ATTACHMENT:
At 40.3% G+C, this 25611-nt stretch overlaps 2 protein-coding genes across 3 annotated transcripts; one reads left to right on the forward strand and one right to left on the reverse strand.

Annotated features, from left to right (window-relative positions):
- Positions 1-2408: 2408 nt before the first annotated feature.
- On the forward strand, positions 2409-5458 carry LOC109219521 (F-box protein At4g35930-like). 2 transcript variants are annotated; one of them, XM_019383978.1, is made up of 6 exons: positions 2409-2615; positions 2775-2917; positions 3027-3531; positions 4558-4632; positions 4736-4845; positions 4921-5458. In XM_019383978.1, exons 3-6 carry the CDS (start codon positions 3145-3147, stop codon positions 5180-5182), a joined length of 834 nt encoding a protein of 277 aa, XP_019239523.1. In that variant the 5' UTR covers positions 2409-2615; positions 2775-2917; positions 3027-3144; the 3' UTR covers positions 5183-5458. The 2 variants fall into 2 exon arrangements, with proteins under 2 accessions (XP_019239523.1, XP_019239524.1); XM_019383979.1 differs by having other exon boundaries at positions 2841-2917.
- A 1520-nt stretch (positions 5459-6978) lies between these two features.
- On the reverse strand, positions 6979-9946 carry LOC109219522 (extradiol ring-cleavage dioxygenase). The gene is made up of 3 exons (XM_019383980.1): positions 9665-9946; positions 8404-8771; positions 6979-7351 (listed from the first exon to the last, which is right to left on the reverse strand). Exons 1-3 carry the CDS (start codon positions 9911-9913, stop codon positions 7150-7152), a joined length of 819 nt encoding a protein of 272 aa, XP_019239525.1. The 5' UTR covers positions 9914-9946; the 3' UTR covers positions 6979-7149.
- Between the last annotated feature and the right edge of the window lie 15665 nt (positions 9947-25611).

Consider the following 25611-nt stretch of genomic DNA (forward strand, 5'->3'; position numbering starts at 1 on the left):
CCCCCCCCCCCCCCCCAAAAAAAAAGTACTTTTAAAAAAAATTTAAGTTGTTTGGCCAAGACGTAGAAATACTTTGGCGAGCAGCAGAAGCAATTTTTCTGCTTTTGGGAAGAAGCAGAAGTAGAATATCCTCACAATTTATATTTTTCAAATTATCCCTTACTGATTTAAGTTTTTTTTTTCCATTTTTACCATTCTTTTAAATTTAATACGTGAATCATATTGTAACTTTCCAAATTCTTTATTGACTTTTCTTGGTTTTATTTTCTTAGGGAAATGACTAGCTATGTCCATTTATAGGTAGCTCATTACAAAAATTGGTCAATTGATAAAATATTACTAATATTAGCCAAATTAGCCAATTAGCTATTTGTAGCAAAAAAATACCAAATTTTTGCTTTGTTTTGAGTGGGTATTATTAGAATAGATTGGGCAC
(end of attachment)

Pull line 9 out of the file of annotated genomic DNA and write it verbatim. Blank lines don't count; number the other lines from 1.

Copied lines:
CCCCCCCCCCCCCCCCAAAAAAAAAGTACTTTTAAAAAAAATTTAAGTTGTTTGGCCAAGACGTAGAAATACTTTGGCGAGCAGCAGAAGCAATTTTTCTGCTTTTGGGAAGAAGCAGAAGTAGAATATCCTCACAATTTATATTTTTCAAATTATCCCTTACTGATTTAAGTTTTTTTTTTCCATTTTTACCATTCTTTTAAATTTAATACGTGAATCATATTGTAACTTTCCAAATTCTTTATTGACTTTTCTTGGTTTTATTTTCTTAGGGAAATGACTAGCTATGTCCATTTATAGGTAGCTCATTACAAAAATTGGTCAATTGATAAAATATTACTAATATTAGCCAAATTAGCCAATTAGCTATTTGTAGCAAAAAAATACCAAATTTTTGCTTTGTTTTGAGTGGGTATTATTAGAATAGATTGGGCAC